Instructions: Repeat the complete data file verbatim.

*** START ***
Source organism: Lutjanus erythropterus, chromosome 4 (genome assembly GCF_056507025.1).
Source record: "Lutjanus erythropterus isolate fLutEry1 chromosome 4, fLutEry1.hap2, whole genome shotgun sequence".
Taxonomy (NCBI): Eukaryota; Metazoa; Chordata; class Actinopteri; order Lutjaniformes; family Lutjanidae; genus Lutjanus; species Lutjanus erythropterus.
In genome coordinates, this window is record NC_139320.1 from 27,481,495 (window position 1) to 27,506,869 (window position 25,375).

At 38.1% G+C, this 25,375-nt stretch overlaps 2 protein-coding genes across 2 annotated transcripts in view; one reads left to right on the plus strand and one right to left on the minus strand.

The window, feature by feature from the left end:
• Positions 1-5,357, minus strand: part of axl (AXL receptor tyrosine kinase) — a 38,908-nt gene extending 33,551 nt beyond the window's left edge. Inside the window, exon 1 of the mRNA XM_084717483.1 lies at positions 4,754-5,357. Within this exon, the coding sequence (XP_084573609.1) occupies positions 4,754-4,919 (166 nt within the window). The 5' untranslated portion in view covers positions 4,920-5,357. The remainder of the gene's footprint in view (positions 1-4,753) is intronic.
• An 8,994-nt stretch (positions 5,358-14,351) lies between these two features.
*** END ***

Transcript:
Source organism: Lutjanus erythropterus, chromosome 4 (genome assembly GCF_056507025.1).
Source record: "Lutjanus erythropterus isolate fLutEry1 chromosome 4, fLutEry1.hap2, whole genome shotgun sequence".
Taxonomy (NCBI): Eukaryota; Metazoa; Chordata; class Actinopteri; order Lutjaniformes; family Lutjanidae; genus Lutjanus; species Lutjanus erythropterus.
In genome coordinates, this window is record NC_139320.1 from 27,481,495 (window position 1) to 27,506,869 (window position 25,375).

At 38.1% G+C, this 25,375-nt stretch overlaps 2 protein-coding genes across 2 annotated transcripts in view; one reads left to right on the plus strand and one right to left on the minus strand.

The window, feature by feature from the left end:
• Positions 1-5,357, minus strand: part of axl (AXL receptor tyrosine kinase) — a 38,908-nt gene extending 33,551 nt beyond the window's left edge. Inside the window, exon 1 of the mRNA XM_084717483.1 lies at positions 4,754-5,357. Within this exon, the coding sequence (XP_084573609.1) occupies positions 4,754-4,919 (166 nt within the window). The 5' untranslated portion in view covers positions 4,920-5,357. The remainder of the gene's footprint in view (positions 1-4,753) is intronic.
• An 8,994-nt stretch (positions 5,358-14,351) lies between these two features.